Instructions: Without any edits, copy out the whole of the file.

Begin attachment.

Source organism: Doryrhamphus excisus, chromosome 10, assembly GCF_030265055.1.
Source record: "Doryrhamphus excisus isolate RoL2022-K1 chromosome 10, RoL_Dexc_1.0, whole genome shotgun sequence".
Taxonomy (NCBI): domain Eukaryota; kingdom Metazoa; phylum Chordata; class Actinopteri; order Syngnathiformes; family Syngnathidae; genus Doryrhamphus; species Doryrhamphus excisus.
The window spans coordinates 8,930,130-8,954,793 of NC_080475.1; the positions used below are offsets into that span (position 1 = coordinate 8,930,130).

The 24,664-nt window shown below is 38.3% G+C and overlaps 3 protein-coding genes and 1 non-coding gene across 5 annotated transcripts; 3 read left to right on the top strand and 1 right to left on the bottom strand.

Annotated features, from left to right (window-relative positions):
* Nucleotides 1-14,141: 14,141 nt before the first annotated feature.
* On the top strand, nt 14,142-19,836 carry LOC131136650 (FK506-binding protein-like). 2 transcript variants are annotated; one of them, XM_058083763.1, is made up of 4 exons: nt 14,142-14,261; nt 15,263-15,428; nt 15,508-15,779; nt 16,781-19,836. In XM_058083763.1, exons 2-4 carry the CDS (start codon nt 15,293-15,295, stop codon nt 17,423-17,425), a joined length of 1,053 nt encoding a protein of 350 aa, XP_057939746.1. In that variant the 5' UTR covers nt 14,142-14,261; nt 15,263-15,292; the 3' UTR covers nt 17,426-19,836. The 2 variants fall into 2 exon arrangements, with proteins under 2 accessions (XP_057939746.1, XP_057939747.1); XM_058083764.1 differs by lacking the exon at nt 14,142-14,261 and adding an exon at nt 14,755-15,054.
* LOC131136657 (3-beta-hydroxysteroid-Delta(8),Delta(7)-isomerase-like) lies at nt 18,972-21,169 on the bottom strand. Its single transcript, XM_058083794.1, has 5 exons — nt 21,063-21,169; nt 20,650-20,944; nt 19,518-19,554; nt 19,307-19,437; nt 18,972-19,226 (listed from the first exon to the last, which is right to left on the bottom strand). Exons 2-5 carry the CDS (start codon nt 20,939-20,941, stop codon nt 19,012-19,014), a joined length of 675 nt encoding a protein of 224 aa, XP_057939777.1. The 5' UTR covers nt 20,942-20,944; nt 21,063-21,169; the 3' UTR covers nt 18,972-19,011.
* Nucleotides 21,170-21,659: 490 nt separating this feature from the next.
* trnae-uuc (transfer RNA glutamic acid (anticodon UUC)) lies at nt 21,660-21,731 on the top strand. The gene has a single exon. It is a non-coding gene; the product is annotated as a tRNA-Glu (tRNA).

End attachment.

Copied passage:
Source organism: Doryrhamphus excisus, chromosome 10, assembly GCF_030265055.1.
Source record: "Doryrhamphus excisus isolate RoL2022-K1 chromosome 10, RoL_Dexc_1.0, whole genome shotgun sequence".
Taxonomy (NCBI): domain Eukaryota; kingdom Metazoa; phylum Chordata; class Actinopteri; order Syngnathiformes; family Syngnathidae; genus Doryrhamphus; species Doryrhamphus excisus.
The window spans coordinates 8,930,130-8,954,793 of NC_080475.1; the positions used below are offsets into that span (position 1 = coordinate 8,930,130).

The 24,664-nt window shown below is 38.3% G+C and overlaps 3 protein-coding genes and 1 non-coding gene across 5 annotated transcripts; 3 read left to right on the top strand and 1 right to left on the bottom strand.

Annotated features, from left to right (window-relative positions):
* Nucleotides 1-14,141: 14,141 nt before the first annotated feature.
* On the top strand, nt 14,142-19,836 carry LOC131136650 (FK506-binding protein-like). 2 transcript variants are annotated; one of them, XM_058083763.1, is made up of 4 exons: nt 14,142-14,261; nt 15,263-15,428; nt 15,508-15,779; nt 16,781-19,836. In XM_058083763.1, exons 2-4 carry the CDS (start codon nt 15,293-15,295, stop codon nt 17,423-17,425), a joined length of 1,053 nt encoding a protein of 350 aa, XP_057939746.1. In that variant the 5' UTR covers nt 14,142-14,261; nt 15,263-15,292; the 3' UTR covers nt 17,426-19,836. The 2 variants fall into 2 exon arrangements, with proteins under 2 accessions (XP_057939746.1, XP_057939747.1); XM_058083764.1 differs by lacking the exon at nt 14,142-14,261 and adding an exon at nt 14,755-15,054.
* LOC131136657 (3-beta-hydroxysteroid-Delta(8),Delta(7)-isomerase-like) lies at nt 18,972-21,169 on the bottom strand. Its single transcript, XM_058083794.1, has 5 exons — nt 21,063-21,169; nt 20,650-20,944; nt 19,518-19,554; nt 19,307-19,437; nt 18,972-19,226 (listed from the first exon to the last, which is right to left on the bottom strand). Exons 2-5 carry the CDS (start codon nt 20,939-20,941, stop codon nt 19,012-19,014), a joined length of 675 nt encoding a protein of 224 aa, XP_057939777.1. The 5' UTR covers nt 20,942-20,944; nt 21,063-21,169; the 3' UTR covers nt 18,972-19,011.
* Nucleotides 21,170-21,659: 490 nt separating this feature from the next.
* trnae-uuc (transfer RNA glutamic acid (anticodon UUC)) lies at nt 21,660-21,731 on the top strand. The gene has a single exon. It is a non-coding gene; the product is annotated as a tRNA-Glu (tRNA).